Importance of selecting research stimuli: a comparative study of the properties, structure and validity of both standard and novel emotion elicitation techniques
Constantinescu, Alexandra Caterina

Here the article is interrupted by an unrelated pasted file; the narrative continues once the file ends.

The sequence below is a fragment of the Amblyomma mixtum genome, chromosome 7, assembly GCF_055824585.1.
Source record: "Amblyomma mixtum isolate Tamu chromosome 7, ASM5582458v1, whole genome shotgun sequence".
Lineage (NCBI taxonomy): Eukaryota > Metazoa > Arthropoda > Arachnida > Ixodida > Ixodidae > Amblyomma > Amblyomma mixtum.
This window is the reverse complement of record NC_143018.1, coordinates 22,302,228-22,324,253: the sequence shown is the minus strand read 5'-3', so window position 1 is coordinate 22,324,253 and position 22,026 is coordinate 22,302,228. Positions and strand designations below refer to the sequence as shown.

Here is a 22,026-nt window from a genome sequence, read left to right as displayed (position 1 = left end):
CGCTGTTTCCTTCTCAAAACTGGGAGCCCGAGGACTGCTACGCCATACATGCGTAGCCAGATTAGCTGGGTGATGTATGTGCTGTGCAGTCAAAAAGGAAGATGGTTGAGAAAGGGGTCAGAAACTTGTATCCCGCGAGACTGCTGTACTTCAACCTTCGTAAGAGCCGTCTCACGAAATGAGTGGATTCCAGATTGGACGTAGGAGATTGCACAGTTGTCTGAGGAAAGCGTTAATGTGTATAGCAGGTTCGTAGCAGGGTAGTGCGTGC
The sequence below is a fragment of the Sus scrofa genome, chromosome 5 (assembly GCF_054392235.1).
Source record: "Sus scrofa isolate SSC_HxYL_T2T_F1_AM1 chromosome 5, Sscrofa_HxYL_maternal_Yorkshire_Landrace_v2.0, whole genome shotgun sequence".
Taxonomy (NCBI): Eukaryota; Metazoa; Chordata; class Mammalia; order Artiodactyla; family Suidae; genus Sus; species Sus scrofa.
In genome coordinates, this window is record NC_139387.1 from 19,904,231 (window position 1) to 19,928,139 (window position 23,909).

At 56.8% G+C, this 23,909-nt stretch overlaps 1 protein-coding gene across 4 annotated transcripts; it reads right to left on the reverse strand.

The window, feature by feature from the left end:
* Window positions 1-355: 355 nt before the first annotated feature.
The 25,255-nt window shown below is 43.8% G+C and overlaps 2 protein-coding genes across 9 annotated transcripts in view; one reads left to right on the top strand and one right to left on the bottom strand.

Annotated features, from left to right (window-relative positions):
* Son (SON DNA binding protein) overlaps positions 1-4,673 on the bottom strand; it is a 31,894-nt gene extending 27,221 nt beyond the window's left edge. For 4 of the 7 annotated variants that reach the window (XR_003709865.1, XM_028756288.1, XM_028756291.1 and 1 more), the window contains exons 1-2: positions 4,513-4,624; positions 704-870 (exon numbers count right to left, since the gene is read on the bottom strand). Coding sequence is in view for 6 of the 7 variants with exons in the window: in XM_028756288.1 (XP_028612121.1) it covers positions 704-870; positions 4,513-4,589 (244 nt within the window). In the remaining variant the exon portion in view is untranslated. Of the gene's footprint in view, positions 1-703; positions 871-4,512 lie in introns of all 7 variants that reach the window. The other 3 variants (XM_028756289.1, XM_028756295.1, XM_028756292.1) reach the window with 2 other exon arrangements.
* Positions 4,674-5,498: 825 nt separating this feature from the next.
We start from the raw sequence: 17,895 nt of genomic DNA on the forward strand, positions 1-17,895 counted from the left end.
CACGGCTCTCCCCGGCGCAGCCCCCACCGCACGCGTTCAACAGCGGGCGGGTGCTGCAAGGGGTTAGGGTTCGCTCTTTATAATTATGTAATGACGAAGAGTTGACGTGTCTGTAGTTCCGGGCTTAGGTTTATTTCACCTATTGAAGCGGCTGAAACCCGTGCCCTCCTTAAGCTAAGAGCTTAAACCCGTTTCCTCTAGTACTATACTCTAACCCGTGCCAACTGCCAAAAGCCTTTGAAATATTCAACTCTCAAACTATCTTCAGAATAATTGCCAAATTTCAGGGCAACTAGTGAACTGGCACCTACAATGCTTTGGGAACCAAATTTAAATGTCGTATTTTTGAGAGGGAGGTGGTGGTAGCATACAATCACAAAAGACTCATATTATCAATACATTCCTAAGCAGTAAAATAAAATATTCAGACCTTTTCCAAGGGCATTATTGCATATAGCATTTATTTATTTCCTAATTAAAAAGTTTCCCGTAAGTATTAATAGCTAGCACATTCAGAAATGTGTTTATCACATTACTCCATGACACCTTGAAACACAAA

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The principal aim of this doctoral research has been to investigate whether various popular methods of emotion elicitation perform differently in terms of self-reported participant affect - and if so, whether any of them is better able to mimic real-life emotional situations. A secondary goal has been to understand how continuous affect can be classified into discrete categories - whether by using clustering algorithms, or resorting to human participants for creating the classifications. A variety of research directions subserved these main goals: firstly, developing data-driven strategies for selecting 'appropriate' stimuli, and matching them across various stimulus modalities (i.e., words, sounds, images,films and virtual environments / VEs); secondly, comparing the chosen modalities on various self-report measures (with VEs assessed both with and without a head-mounted display / HMD); thirdly, comparing how humans classify emotional information vs. a clustering algorithm; and finally, comparing all five lab-based stimulus modalities to emotional data collected via an experience sampling phone app. Findings / outputs discussed will include a matched database of stimuli geared towards lab use, how the choice of stimulus modality may affect research results, the links (or discrepancies) between human and machine classification of emotional information, as well as range restriction affecting lab stimuli relative to `real-life' emotional phenomena.